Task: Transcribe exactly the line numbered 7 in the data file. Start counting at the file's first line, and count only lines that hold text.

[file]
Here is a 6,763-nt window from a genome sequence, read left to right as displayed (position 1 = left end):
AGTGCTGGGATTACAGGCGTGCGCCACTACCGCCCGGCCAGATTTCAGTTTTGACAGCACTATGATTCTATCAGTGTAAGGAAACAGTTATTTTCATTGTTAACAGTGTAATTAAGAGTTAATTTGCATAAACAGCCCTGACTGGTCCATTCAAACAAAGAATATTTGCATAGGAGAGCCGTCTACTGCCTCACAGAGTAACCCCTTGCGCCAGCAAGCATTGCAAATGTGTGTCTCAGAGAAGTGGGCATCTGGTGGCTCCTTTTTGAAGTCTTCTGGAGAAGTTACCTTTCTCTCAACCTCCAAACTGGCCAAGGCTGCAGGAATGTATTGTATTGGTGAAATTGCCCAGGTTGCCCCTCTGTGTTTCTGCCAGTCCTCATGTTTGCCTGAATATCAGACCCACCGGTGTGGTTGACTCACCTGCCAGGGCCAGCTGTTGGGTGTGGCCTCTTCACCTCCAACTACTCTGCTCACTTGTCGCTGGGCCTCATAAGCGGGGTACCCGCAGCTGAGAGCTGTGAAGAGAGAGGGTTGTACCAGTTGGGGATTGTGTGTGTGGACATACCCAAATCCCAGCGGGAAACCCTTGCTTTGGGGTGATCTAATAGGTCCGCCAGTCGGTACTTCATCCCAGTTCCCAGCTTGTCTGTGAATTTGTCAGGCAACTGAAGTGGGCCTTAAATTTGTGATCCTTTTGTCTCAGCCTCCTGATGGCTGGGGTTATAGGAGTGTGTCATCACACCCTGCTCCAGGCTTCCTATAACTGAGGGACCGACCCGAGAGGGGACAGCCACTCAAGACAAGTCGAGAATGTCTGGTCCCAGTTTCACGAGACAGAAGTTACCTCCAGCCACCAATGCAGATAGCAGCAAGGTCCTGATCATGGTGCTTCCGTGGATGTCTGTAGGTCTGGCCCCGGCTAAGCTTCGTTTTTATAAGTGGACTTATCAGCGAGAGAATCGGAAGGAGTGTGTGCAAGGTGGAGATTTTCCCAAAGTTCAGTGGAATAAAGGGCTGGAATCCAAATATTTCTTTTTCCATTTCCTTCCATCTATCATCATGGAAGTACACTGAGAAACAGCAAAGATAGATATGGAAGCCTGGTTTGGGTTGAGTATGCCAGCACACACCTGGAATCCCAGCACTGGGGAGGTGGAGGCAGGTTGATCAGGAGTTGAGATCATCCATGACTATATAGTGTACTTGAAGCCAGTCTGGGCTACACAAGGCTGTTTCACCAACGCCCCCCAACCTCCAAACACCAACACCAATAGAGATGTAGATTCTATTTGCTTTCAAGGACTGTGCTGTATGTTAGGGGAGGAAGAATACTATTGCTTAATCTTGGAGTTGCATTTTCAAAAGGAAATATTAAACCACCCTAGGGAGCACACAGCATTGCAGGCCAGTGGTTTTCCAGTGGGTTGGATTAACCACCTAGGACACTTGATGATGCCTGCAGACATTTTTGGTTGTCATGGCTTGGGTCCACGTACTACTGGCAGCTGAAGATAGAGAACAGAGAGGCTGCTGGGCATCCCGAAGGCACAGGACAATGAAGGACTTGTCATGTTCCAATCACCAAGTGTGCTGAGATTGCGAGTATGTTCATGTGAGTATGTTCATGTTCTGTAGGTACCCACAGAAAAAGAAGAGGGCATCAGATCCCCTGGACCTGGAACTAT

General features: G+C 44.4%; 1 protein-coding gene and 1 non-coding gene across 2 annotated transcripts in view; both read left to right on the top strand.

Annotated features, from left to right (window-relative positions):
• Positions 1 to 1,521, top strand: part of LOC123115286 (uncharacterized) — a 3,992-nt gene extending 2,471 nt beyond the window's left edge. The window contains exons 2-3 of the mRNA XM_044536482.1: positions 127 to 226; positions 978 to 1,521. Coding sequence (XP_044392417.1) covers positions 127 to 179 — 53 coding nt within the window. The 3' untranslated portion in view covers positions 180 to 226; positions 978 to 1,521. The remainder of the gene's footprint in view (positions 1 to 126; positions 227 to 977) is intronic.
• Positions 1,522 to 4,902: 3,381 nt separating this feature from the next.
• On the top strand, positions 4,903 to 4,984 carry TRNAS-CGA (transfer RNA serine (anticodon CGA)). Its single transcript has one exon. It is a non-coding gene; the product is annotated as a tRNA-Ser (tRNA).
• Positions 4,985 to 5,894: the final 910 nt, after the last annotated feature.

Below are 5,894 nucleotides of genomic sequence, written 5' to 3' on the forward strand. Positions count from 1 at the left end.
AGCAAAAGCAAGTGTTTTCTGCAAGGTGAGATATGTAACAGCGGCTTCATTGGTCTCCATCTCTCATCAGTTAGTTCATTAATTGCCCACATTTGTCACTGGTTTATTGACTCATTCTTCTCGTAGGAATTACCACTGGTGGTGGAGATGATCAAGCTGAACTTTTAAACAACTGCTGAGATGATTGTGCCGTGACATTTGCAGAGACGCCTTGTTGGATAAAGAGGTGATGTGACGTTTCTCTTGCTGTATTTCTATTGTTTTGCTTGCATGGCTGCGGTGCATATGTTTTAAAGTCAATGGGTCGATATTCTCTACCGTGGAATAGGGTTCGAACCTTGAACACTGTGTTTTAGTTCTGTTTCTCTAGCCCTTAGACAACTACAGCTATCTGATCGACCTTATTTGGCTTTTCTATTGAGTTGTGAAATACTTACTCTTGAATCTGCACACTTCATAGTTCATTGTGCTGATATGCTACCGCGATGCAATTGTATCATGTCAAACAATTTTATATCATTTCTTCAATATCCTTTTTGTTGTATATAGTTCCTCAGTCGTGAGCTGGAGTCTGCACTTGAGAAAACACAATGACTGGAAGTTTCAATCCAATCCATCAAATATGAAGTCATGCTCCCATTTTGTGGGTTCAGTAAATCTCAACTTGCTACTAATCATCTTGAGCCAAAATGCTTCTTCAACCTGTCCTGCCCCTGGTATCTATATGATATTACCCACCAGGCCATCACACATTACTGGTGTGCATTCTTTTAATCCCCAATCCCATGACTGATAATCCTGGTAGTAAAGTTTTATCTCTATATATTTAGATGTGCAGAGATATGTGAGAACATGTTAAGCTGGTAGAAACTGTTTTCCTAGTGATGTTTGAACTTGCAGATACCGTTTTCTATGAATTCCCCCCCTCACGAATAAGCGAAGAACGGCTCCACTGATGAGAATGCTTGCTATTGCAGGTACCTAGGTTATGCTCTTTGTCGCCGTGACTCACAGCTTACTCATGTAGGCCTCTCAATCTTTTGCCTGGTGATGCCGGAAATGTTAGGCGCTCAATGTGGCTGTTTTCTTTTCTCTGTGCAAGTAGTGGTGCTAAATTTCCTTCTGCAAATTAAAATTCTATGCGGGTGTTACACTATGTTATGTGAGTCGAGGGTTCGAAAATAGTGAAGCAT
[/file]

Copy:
• On the top strand, positions 4,903 to 4,984 carry TRNAS-CGA (transfer RNA serine (anticodon CGA)). Its single transcript has one exon. It is a non-coding gene; the product is annotated as a tRNA-Ser (tRNA).